Floral Inspiration: Poppies
Of all the temptation one suffers through planning a wedding, I’ve managed to resist, well, a little.
I love flowers more than I can say. So believe me, my decision to DIY is not for lack of respect for incredible women like Kate and Kelly — whose bouquets I would gladly give my right arm for. But a girl has to pinch a penny here and there… and flowers are one thing I’ve decided my limited crafting skills might allow. So, research wonk that I am, I’ve set off to learn as much as I possibly can about the flowers I might be able to use. And, along the way, I thought I might share a little of the information I learn.
Starting with one of my very favorites… poppies.
Poppies are a part of the Papaveracea family, which contains around 200 species, 120 of which are named “poppy.” There are many different species, including the famous corn poppy and the bright orange California poppy.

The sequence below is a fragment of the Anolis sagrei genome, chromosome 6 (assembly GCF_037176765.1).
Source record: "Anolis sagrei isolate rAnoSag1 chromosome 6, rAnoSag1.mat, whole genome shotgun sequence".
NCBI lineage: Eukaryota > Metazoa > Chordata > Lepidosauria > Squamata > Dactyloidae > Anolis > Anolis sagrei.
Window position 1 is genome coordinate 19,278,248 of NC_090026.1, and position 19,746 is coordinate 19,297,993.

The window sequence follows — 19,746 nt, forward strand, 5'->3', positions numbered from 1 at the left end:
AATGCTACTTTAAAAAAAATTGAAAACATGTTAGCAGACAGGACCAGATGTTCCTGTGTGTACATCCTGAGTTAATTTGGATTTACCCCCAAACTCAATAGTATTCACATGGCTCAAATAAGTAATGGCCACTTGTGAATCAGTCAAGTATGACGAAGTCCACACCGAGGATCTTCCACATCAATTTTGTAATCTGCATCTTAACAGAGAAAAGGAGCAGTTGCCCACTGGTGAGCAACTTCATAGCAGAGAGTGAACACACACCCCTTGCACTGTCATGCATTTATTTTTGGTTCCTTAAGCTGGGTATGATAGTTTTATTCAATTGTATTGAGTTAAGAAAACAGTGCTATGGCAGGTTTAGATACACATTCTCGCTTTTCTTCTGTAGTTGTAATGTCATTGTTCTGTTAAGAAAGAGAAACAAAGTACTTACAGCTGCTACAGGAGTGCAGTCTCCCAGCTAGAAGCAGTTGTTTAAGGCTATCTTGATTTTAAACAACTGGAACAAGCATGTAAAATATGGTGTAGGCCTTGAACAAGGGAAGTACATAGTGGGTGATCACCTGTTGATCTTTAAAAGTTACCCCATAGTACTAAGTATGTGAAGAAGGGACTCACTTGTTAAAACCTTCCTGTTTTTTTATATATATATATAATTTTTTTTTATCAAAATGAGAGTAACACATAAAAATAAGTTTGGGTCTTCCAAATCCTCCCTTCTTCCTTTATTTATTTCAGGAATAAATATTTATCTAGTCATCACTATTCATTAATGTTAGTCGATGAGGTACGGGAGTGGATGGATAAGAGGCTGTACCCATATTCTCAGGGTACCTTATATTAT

The extremely diverse flower can grow almost anywhere, from Iceland to California, on sand dunes and mountains, and comes in many colors including red, orange, pink, white, yellow, and blue.
Season: Poppies are most commonly available in the spring and summer, and are grown both commercially and in gardens throughout the US.
Meaning: Poppies are often associated with sleep, but they also stand for imagination.
Pros: Poppies are available in many colors and are a standout showpiece in any bouquet. They can be used in small and large arrangements alike (even as a single stem) and pair well with many other flowers.
Cons: Unfortunately, poppies are also very delicate. They don’t last long once cut, a few days tops, and may be tough to ship in good shape. If you decide to go with poppies, you should arrange them just before use and keep them in water as long as possible.
Tip: Hand tie your bouquet so that the ends can be kept in water right up to the last moment.